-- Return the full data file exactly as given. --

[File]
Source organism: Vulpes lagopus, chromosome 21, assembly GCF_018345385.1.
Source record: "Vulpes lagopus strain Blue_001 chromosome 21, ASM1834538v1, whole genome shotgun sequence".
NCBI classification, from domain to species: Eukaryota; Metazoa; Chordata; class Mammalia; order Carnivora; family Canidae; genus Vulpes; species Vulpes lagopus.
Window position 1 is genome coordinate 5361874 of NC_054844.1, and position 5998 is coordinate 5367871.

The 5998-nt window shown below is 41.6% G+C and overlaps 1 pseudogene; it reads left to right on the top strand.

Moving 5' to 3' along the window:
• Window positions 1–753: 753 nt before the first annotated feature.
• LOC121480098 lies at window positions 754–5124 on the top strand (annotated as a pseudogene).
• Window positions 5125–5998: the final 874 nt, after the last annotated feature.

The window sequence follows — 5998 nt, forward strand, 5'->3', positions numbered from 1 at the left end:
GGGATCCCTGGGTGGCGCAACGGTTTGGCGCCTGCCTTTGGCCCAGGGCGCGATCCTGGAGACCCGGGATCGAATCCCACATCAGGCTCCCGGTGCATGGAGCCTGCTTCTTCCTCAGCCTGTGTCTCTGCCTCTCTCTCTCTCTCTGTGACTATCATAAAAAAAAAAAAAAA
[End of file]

Source organism: Vulpes lagopus, chromosome 21, assembly GCF_018345385.1.
Source record: "Vulpes lagopus strain Blue_001 chromosome 21, ASM1834538v1, whole genome shotgun sequence".
NCBI classification, from domain to species: Eukaryota; Metazoa; Chordata; class Mammalia; order Carnivora; family Canidae; genus Vulpes; species Vulpes lagopus.
Window position 1 is genome coordinate 5361874 of NC_054844.1, and position 5998 is coordinate 5367871.

The 5998-nt window shown below is 41.6% G+C and overlaps 1 pseudogene; it reads left to right on the top strand.

Moving 5' to 3' along the window:
• Window positions 1–753: 753 nt before the first annotated feature.
• LOC121480098 lies at window positions 754–5124 on the top strand (annotated as a pseudogene).
• Window positions 5125–5998: the final 874 nt, after the last annotated feature.

The window sequence follows — 5998 nt, forward strand, 5'->3', positions numbered from 1 at the left end:
GGGATCCCTGGGTGGCGCAACGGTTTGGCGCCTGCCTTTGGCCCAGGGCGCGATCCTGGAGACCCGGGATCGAATCCCACATCAGGCTCCCGGTGCATGGAGCCTGCTTCTTCCTCAGCCTGTGTCTCTGCCTCTCTCTCTCTCTCTGTGACTATCATAAAAAAAAAAAAAAA